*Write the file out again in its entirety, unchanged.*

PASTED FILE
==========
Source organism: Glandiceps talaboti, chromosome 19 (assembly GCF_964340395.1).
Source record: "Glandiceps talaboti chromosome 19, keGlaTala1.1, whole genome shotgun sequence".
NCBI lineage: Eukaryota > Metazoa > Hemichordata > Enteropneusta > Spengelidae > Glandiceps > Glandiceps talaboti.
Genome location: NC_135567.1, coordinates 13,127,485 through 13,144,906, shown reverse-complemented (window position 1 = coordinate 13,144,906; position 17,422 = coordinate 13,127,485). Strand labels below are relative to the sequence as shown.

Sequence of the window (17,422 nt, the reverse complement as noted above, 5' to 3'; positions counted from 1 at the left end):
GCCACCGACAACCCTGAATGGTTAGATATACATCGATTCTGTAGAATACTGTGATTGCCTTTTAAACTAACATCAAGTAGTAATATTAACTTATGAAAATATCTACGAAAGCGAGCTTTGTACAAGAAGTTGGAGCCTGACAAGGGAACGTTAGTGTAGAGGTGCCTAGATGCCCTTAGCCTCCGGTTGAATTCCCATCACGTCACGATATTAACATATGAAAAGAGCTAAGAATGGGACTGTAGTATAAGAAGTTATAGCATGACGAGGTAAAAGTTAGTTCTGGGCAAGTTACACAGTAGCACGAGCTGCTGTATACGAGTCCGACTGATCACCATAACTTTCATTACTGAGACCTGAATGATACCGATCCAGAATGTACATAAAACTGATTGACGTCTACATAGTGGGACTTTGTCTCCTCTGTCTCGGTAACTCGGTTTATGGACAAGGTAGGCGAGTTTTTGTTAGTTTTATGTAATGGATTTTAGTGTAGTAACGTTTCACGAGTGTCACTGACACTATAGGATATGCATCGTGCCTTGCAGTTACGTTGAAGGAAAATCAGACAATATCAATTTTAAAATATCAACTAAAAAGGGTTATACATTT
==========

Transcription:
Source organism: Glandiceps talaboti, chromosome 19 (assembly GCF_964340395.1).
Source record: "Glandiceps talaboti chromosome 19, keGlaTala1.1, whole genome shotgun sequence".
NCBI lineage: Eukaryota > Metazoa > Hemichordata > Enteropneusta > Spengelidae > Glandiceps > Glandiceps talaboti.
Genome location: NC_135567.1, coordinates 13,127,485 through 13,144,906, shown reverse-complemented (window position 1 = coordinate 13,144,906; position 17,422 = coordinate 13,127,485). Strand labels below are relative to the sequence as shown.

Sequence of the window (17,422 nt, the reverse complement as noted above, 5' to 3'; positions counted from 1 at the left end):
GCCACCGACAACCCTGAATGGTTAGATATACATCGATTCTGTAGAATACTGTGATTGCCTTTTAAACTAACATCAAGTAGTAATATTAACTTATGAAAATATCTACGAAAGCGAGCTTTGTACAAGAAGTTGGAGCCTGACAAGGGAACGTTAGTGTAGAGGTGCCTAGATGCCCTTAGCCTCCGGTTGAATTCCCATCACGTCACGATATTAACATATGAAAAGAGCTAAGAATGGGACTGTAGTATAAGAAGTTATAGCATGACGAGGTAAAAGTTAGTTCTGGGCAAGTTACACAGTAGCACGAGCTGCTGTATACGAGTCCGACTGATCACCATAACTTTCATTACTGAGACCTGAATGATACCGATCCAGAATGTACATAAAACTGATTGACGTCTACATAGTGGGACTTTGTCTCCTCTGTCTCGGTAACTCGGTTTATGGACAAGGTAGGCGAGTTTTTGTTAGTTTTATGTAATGGATTTTAGTGTAGTAACGTTTCACGAGTGTCACTGACACTATAGGATATGCATCGTGCCTTGCAGTTACGTTGAAGGAAAATCAGACAATATCAATTTTAAAATATCAACTAAAAAGGGTTATACATTT